• Winter at the Sand Point marsh

    Pictured Rocks

    National Lakeshore Michigan

Climate Change

Goddard Institute for Space Studies earth warning image

Temperature anomaly from 2000 to 2009.

Goddard Institute for Space Studies

I believe climate change is fundamentally the greatest threat to the integrity of our national parks that we have ever experienced. The current science confirms the planet is warming and the effects are here and now.

Jon Jarvis
National Park Service Director, 2009

 

Climate Change
Climate change presents significant risks to our nation's natu­ral and cultural resources. Although climate change was once believed to be a future problem, there is now unequivocal scientific evidence that our planet's climate system is warm­ing (IPCC 2007 and 2013 reports).

While many people understand that human emissions of greenhouse gases have significantly contributed to recent observed climate changes, fewer are aware of the specific impacts these changes will bring.

Research has shown that the Great Lakes region - including Pictured Rocks National Lakeshore - is experiencing climatic changes due largely to increases in human produced carbon dioxide atmospheric concentrations. These changes include increased air and water temperatures, changes in pre­cipitation patterns, and a reduction in winter ice. The changes have resultant effects on the natural ecosystems and cultural resources within and surrounding the lakes, as well as area recreational opportunities and visitor health.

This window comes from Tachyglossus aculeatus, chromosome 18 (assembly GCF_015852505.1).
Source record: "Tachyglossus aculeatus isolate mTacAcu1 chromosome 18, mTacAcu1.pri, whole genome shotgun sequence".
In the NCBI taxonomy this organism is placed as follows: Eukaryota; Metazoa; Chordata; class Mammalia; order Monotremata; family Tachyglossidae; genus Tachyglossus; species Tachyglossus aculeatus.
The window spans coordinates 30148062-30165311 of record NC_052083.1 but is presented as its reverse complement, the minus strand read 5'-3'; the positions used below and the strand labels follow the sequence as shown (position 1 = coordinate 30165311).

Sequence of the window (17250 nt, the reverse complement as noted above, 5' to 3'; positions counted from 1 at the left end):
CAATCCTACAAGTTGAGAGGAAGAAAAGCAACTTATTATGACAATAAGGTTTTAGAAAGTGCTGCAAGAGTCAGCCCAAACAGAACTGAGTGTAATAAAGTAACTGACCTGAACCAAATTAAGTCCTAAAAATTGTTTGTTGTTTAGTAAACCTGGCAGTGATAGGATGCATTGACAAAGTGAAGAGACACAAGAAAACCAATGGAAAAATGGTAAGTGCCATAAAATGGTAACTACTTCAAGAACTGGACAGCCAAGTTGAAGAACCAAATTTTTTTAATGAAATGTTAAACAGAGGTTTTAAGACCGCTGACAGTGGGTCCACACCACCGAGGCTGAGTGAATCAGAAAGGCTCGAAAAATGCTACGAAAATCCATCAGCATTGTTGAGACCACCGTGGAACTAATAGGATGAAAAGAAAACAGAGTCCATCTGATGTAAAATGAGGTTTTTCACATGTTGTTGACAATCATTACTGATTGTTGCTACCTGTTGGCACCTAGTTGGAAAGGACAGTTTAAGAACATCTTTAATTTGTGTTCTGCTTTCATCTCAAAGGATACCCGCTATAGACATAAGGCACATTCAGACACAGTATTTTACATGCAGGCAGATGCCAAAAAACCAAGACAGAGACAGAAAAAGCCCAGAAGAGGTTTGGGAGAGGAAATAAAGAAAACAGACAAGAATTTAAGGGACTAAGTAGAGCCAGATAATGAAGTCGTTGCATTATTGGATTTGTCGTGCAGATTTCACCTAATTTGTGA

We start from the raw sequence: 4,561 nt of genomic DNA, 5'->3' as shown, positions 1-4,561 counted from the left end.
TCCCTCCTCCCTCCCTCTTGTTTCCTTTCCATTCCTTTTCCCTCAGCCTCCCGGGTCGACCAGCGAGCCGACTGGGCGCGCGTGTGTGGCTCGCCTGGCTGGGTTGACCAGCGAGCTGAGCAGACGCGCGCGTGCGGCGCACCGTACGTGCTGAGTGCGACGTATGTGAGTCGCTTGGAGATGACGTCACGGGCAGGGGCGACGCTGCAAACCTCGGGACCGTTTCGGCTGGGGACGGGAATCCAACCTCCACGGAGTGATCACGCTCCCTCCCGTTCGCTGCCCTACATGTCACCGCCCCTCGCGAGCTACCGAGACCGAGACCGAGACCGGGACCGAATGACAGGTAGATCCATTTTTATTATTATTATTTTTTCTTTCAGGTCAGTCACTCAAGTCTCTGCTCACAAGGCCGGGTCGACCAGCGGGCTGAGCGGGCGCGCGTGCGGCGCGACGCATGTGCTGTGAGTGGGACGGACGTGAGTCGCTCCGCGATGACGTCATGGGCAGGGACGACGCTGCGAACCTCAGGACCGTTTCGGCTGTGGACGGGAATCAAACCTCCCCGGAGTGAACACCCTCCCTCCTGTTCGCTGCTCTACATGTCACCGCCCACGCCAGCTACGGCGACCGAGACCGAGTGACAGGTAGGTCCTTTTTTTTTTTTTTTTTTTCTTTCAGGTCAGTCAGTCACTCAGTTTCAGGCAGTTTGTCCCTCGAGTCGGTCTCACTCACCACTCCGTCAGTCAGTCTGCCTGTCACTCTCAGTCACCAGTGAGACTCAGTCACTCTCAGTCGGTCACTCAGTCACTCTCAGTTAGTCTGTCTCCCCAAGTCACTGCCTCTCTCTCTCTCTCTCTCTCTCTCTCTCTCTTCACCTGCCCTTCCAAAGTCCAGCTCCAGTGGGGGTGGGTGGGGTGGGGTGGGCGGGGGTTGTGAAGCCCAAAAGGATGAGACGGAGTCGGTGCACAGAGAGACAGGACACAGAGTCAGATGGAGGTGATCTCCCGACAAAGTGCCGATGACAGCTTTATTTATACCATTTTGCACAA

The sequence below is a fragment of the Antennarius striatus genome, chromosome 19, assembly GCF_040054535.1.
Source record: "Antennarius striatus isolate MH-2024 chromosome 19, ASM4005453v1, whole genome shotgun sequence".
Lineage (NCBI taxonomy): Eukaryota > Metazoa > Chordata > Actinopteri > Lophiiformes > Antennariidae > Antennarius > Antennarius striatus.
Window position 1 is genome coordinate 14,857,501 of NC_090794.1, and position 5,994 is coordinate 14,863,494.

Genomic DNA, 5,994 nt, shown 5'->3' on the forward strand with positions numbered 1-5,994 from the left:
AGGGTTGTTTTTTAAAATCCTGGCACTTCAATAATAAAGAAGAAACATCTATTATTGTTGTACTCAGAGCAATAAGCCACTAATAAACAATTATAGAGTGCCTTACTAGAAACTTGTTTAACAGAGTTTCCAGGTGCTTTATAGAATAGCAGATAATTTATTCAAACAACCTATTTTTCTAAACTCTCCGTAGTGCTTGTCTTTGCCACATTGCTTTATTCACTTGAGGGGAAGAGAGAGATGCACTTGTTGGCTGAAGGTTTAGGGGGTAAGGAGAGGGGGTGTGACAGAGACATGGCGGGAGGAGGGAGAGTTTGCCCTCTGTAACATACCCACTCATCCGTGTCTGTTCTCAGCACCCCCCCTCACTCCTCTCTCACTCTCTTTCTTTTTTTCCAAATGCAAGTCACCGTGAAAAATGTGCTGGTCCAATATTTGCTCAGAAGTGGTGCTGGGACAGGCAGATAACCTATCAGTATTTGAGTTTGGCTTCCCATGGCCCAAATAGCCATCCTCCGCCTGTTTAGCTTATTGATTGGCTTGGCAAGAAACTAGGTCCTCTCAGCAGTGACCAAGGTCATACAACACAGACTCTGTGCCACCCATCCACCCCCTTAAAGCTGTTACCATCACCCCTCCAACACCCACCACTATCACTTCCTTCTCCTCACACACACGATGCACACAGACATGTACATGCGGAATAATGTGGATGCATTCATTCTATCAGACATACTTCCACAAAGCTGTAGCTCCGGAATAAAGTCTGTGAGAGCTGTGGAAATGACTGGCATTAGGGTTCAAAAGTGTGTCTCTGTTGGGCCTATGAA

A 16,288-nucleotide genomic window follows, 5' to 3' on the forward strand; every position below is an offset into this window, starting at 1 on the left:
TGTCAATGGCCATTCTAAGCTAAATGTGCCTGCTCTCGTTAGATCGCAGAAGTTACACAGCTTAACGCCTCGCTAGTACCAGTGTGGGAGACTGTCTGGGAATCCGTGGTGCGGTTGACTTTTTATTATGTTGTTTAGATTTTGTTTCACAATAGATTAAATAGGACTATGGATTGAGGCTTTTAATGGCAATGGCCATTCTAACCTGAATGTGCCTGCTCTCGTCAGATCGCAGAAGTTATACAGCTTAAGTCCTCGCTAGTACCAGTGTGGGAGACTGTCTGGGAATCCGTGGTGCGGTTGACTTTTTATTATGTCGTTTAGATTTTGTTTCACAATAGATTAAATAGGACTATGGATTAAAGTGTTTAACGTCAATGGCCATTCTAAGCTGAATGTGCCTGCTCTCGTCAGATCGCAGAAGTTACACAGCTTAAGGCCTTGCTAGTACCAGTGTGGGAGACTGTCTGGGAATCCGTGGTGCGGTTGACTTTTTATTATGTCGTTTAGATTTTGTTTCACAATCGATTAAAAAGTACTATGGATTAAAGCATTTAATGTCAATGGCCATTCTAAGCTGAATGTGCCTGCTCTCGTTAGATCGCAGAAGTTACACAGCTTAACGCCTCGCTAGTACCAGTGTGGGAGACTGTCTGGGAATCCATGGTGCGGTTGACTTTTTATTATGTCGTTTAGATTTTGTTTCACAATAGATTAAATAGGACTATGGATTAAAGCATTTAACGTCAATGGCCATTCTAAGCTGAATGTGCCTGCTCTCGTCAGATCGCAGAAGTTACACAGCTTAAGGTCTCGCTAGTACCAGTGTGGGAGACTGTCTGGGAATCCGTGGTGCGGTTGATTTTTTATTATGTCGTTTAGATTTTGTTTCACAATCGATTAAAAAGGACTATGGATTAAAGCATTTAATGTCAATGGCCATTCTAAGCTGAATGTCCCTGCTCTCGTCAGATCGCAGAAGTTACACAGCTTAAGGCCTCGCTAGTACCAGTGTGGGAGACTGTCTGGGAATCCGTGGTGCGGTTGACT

Current and projected impacts from climate change. Links will open in another webpage.

Temperature
Water Cycle
Wildlife
Vegetation
Disturbance
Cultural Resources
Visitor Experience


 

Communicating Climate Change Information
Though uncertainly remains as to how climate change will manifest and how native flora and fauna will respond, it is clear that the Great Lakes region is vulnerable. An integral component of planning for climate change will be effective communication.

Our goal is to reach a wide audience extending from policy makers to local and visiting public, from scientists to students.
Climate Change Communication Strategy (pdf)

Information about monitoring land cover-land use, water quality, vegetation, persistent contaminants, phenology and weather-climate.
Great Lakes Network Climate Change Resource Brief (pdf)

 

Did You Know?